Mandarin shrub. I’d never had it until Pia made a concoction one night from the juice and skins of a bucket of mandarins. It is one of the most authentic expressions of flavour I have tasted – more mandarin than a mandarin.

Despite its purity, good looks and attractive scent, it sat at the back of the fridge for months. Like a liquid Prince Harry I could not find a suitable alcoholic companion. After a few rather disastrous dates with scotch and Pernod I gave up my frustrating search and denied its existence.

A month or so later I intended to burn cook Pia dinner for our first wedding anniversary. I was hunting for the ghee that I store in ad hoc locations at the back of the fridge and the lonely, still single, mandarin shrub waved to me from across the way. I took pity and in the spirit of the day I decided to arrange a marriage for it.

Given my past difficulty chaperoning the shrub, I had the good sense to consult a relationship oracle.

My friends Monique and Jen gifted me the Flavour Thesaurus for one of my 30-something birthdays. I use it like a gastronomic e-harmony to match food, but I’d overlooked its capacity for alcoholic match-making.

Here’s what the flavour thesaurus can do: it tells me chocolate can be paired with avocado, chestnut, banana, fig, pear, vanilla, blackcurrant, lemon, black pudding, cardamom, ginger, watermelon, cherry, anise, cinnamon, goat’s cheese, bacon, coconut, raspberry, peanut, rosemary, beetroot, hazelnut, lime, mint, chilli, thyme, nutmeg, coffee, orange, apricot, walnut, pineapple, rose, cauliflower, strawberry, and tomato. Ace! And yes, I’ve tried all of them. 

But free-loving chocolate is easy. Have you ever tried to find a mate for grumpy broccoli? The oracle recommends several tolerant companions including garlic, chilli, peanuts, bacon, walnuts, blue cheese, lemon, and anchovies. So, if the thesaurus could find a match for broccoli, surely it could find the match of mandarin’s dreams…

My search criteria were thus filtered to drinks with suitable personal characteristics that matched the flavour profile of mandarin. Given mandarin’s comparatively reclusive nature I used its more sanguine and prolific wingman, orange, as a reference. A robust consultation with my thesaurus oracle produced some unexpected suitors. Being the responsible chaperone I then cross-referenced their backgrounds to ensure they would all get along and culled the final list to:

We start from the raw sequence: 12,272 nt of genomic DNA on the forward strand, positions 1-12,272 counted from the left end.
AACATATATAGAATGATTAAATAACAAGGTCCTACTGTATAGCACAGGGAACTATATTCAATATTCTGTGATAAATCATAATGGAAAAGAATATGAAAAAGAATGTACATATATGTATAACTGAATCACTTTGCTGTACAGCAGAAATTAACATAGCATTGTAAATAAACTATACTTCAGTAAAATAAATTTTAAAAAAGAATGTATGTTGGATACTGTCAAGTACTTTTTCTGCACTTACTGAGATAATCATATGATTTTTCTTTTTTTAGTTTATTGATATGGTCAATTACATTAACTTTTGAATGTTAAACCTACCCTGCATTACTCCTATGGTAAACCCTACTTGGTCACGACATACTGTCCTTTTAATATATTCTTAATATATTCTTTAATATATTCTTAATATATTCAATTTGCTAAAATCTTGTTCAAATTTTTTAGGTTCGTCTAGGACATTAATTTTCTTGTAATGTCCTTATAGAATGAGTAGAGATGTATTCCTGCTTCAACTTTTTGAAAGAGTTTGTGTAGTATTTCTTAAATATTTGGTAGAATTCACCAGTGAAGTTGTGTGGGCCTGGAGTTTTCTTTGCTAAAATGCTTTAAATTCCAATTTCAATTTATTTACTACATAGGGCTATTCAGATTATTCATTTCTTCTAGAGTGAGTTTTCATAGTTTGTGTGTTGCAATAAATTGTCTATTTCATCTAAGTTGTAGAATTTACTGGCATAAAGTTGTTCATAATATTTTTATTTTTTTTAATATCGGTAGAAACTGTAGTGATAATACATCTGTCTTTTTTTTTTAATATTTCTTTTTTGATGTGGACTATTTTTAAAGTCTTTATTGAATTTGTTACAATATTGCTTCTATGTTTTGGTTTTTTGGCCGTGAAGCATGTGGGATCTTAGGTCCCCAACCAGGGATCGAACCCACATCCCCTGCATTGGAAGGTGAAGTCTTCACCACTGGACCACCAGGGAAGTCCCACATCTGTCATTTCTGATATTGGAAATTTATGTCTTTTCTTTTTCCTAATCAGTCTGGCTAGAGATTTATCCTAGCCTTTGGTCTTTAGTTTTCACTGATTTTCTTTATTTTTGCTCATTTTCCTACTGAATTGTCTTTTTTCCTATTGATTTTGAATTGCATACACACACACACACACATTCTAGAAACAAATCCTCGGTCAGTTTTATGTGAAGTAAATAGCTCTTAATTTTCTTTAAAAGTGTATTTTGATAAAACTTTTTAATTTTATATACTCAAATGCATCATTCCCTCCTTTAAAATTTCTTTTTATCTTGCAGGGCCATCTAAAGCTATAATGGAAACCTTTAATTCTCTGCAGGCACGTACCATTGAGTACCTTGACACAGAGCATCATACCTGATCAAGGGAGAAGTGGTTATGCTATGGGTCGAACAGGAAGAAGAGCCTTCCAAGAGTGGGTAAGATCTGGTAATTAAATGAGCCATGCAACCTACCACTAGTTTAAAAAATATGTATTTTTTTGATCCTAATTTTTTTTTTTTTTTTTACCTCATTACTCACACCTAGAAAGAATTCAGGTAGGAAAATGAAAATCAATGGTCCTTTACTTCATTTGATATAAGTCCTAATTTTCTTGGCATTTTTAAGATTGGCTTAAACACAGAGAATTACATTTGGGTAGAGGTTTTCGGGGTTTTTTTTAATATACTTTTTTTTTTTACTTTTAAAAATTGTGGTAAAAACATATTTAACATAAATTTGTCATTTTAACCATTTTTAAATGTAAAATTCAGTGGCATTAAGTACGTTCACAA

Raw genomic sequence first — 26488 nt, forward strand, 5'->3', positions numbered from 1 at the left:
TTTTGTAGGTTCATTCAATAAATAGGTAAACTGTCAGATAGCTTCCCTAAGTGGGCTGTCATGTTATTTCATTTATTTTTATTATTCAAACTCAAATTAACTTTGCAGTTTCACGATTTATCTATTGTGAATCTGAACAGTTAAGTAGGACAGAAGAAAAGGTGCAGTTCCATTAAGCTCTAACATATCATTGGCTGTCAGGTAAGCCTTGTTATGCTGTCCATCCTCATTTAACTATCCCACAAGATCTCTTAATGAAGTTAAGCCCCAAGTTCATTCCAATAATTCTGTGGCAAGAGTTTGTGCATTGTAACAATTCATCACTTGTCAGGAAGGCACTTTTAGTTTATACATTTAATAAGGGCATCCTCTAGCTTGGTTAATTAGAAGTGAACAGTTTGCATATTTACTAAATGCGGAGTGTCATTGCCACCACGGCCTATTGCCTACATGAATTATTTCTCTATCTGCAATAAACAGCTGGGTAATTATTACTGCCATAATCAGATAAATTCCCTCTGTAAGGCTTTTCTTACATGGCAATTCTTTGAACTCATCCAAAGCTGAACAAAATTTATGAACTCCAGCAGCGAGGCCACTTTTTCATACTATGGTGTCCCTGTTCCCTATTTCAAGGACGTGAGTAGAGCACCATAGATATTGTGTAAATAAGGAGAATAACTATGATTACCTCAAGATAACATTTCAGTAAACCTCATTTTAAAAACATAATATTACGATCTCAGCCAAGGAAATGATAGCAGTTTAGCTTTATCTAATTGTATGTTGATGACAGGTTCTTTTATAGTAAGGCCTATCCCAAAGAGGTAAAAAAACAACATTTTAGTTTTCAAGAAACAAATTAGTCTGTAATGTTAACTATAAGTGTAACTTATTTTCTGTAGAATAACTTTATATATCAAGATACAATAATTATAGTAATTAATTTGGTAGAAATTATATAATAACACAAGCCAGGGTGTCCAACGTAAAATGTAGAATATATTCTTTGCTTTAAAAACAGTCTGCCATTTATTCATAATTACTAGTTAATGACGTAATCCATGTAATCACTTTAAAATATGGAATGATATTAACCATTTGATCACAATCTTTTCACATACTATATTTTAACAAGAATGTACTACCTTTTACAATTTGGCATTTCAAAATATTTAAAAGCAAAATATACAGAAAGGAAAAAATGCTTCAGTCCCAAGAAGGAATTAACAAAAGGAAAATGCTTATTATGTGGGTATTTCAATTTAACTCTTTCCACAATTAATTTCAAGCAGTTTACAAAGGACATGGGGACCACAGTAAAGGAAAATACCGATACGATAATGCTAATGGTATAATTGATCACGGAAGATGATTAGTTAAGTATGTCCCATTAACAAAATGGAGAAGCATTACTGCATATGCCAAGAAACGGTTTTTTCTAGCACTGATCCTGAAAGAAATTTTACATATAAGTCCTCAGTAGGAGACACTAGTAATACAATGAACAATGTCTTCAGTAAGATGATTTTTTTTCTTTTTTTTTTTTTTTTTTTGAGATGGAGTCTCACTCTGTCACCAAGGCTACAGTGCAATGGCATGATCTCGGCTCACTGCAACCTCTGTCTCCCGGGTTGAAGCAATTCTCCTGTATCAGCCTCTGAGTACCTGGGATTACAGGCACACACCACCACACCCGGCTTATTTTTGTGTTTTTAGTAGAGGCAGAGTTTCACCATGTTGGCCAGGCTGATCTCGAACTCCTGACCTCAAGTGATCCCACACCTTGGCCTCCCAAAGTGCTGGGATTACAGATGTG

• Roses.
  • Almonds.
  • Lemons.
  • Olives.
  • Mint.

Finally, after many lonely nights alone my little mandarin shrub had some action!*

I got cracking. Following several negotiations, dates, parties and challenging experiences, supported by good friends almond (orgeat) and mint I was happy to settle on a long-term relationship with rosewater. Mike named it the Manchurian Candidate because he’s good at that stuff.

Like a good marriage it’s complex, delicate and fruity, and has a sweet-sour-vinegary kick that keeps you thirsty enough for the next round.

The Manchurian Candidate.


  • 60ml bourbon
  • 30ml mandarin shrub [insert link to our recipe]
  • 20 ml lemon juice
  • 15 ml orgeat
  • 4 drops rose water
  • 3 mint leaves


Add all of the above to a cocktail shaker, and gently shake side to side so as to dilute the drink, combine the lemon and bruise, but not break up the mint.

Strain into either a coupe glass or old fashioned glass with ice ball.

Garnish with an olive and 3 mists of rose water from a pump spray.

Such a beautiful union. Until death do they part...

*It is impolite to mention mandarin’s other partners in any detail, however here is a discreet list:

Anise, apples, apricot, asparagus, bacon, beef, beetroot, carrot, chilli, chocolate, cinnamon, clove, coffee, coriander leaf, fig, ginger, grapefruit, hard cheese, juniper, lemon, lime, mango, mint, olive, onion, peach, pineapple, rhubarb, rose, rosemary, saffron, strawberry, thyme, vanilla, walnut, watercress, white fish.